United States District Court, E.D. Oklahoma
OPINION AND ORDER
P. SHREDER UNITED STATES MAGISTRATE JUDGE
claimant Laura Kincaid requests judicial review of a denial
of benefits by the Commissioner of the Social Security
Administration pursuant to 42 U.S.C. § 405(g). She
appeals the Commissioner's decision and asserts the
Administrative Law Judge (“ALJ”) erred in
determining she was not disabled. For the reasons set forth
below, the Commissioner's decision is hereby REVERSED and
the case REMANDED for further proceedings.
Security Law and Standard of Review
under the Social Security Act is defined as the
“inability to engage in any substantial gainful
activity by reason of any medically determinable physical or
mental impairment[.]” 42 U.S.C. § 423(d)(1)(A). A
claimant is disabled under the Social Security Act
“only if h[er] physical or mental impairment or
impairments are of such severity that [s]he is not only
unable to do h[er] previous work but cannot, considering
h[er] age, education, and work experience, engage in any
other kind of substantial gainful work which exists in the
national economy[.]” Id. § 423 (d)(2)(A).
Social security regulations implement a five-step sequential
process to evaluate a disability claim. See 20
C.F.R. §§ 404.1520, 416.920.
405(g) limits the scope of judicial review of the
Commissioner's decision to two inquiries: whether the
decision was supported by substantial evidence and whether
correct legal standards were applied. See Hawkins v.
Chater, 113 F.3d 1162, 1164 (10th Cir. 1997).
Substantial evidence is “‘more than a mere
scintilla. It means such relevant evidence as a reasonable
mind might accept as adequate to support a
conclusion.'” Richardson v. Perales, 402
U.S. 389, 401 (1971), quoting Consolidated Edison Co. v.
NLRB, 305 U.S. 197, 229 (1938); see also Clifton v.
Chater, 79 F.3d 1007, 1009 (10th Cir. 1996). The Court
may not reweigh the evidence or substitute its discretion for
the Commissioner's. See Casias v. Secretary of Health
& Human Services, 933 F.2d 799, 800 (10th Cir.
1991). But the Court must review the record as a whole, and
“[t]he substantiality of evidence must take into
account whatever in the record fairly detracts from its
weight.” Universal Camera Corp. v. NLRB, 340
U.S. 474, 488 (1951); see also Casias, 933 F.2d at
claimant was born May 8, 1992, and was twenty-one years old
at the time of the administrative hearing (Tr. 26). She has a
high school education, some college, and vocational training
in nail technology, and has worked as a storage laborer,
sales clerk, and stocker (Tr. 27, 38-39). The claimant
alleges that she has been unable to work since June 16, 2010,
due to schizophrenia (Tr. 136, 140, 164).
2, 2012, the claimant applied for disability insurance
benefits under Title II of the Social Security Act, 42 U.S.C.
§§ 401-434, and for supplemental security income
benefits under Title XVI of the Social Security Act, 42
U.S.C. §§ 1381-85. Her applications were denied.
ALJ Doug Gabbard, II conducted an administrative hearing and
determined that the claimant was not disabled in a written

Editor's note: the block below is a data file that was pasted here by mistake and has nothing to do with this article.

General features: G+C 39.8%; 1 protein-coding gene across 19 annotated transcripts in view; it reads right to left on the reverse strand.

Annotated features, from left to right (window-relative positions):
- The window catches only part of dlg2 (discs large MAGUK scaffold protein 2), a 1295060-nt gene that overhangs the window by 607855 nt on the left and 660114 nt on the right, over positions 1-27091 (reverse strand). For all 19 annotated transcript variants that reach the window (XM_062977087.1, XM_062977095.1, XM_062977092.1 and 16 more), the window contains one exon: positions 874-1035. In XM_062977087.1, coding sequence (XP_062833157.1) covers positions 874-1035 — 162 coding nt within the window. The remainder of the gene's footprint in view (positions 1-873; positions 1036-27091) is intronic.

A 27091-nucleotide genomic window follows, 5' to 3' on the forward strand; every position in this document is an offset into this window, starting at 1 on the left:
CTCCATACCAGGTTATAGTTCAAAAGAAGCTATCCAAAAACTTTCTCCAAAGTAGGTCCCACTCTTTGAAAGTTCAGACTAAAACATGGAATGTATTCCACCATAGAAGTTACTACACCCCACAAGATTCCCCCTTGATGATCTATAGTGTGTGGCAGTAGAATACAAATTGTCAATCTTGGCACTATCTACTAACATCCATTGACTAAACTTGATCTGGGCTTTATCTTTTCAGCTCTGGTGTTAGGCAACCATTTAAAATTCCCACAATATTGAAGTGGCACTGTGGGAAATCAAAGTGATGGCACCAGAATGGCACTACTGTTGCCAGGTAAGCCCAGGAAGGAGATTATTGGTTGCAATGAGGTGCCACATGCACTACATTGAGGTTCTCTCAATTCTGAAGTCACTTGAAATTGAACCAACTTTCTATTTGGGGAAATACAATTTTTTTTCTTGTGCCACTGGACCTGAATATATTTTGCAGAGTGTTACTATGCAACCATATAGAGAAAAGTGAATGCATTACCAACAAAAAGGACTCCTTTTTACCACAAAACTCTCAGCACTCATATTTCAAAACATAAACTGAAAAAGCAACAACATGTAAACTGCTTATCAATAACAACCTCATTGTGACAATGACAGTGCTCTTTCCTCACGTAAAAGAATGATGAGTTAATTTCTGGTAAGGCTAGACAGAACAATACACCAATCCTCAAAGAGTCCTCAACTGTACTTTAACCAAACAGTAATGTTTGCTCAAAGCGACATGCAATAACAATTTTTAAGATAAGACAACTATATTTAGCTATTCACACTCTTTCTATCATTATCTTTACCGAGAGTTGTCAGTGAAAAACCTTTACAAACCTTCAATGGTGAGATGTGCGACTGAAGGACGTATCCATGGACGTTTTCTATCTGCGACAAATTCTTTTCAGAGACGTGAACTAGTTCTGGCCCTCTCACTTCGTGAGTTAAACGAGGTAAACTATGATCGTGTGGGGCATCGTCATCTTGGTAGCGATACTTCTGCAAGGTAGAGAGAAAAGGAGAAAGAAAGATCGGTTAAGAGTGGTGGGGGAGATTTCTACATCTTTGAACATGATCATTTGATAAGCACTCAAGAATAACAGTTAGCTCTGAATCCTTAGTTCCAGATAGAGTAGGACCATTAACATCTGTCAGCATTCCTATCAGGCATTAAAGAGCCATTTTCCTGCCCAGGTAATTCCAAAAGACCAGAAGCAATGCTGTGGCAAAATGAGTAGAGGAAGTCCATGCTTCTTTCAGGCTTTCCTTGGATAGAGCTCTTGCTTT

opinion dated June 17, 2014 (Tr. 12-20). The Appeals Council
denied review, so the ALJ's written opinion is the
Commissioner's final decision for purposes of this
appeal. See 20 C.F.R. §§ 404.981,
of the Administrative Law Judge
made his decision at steps four and five of the sequential
evaluation. He found that the claimant retained the residual
functional capacity (“RFC”) perform unskilled
work, defined as work that needs little or no judgment to do
simple duties that can be learned on the job, at all
exertional levels with the following limitations: (i)
occasional understanding, remembering, and completing
detailed instructions; (ii) simple, direct, and concrete
supervision; (iii) interpersonal contact with supervisors and
co-workers incidental to the work performed, e. g.,
assembly work; and (iv) no contact with the general public
(Tr. 16). The ALJ concluded that the claimant was not
disabled because she could return to her past relevant work
as a store laborer, and alternatively because there was work
that she could perform in the national economy, e.
g., auto detailer, janitor, bundle clerk, and window
cleaner (Tr. 19-20).
claimant contends that the ALJ erred by failing to consider
all of the evidence related to her mental impairment in
making his RFC findings. The Court agrees and the decision of
the Commissioner must be reversed and the case remanded for
determined that the claimant had the severe impairments of
“affective, anxiety and schizophrenia, and other
psychotic disorders.” (Tr. 15). The medical record
reveals that the claimant was involuntarily admitted to St.
Francis Hospital and Health Services on June 16, 2010 (Tr.
419-448). Upon admission, she made no eye contact; her speech
was hyper-verbal, pressured, and nonsensical; and her affect
was irritable, expansive, labile, and inappropriate (Tr.
423). The claimant was stabilized and discharged on June 28,
2010, in improved status with diagnoses of
major depressive disorder, severe, recurrent with psychotic
features and posttraumatic stress disorder (Tr. 421). The
following month, the claimant was admitted to Griffin
Memorial Hospital for depression and confusion (Tr. 486-501).
Upon admission, she was paranoid, looked somewhat confused,
and had a flat affect with crying spells, poor insight, and
poor judgment (Tr. 486). Dr. A. Sameer Mohammed noted the
claimant showed a remarkable improvement in her thought
process once she resumed medication (Tr. 487). Dr. Mohammed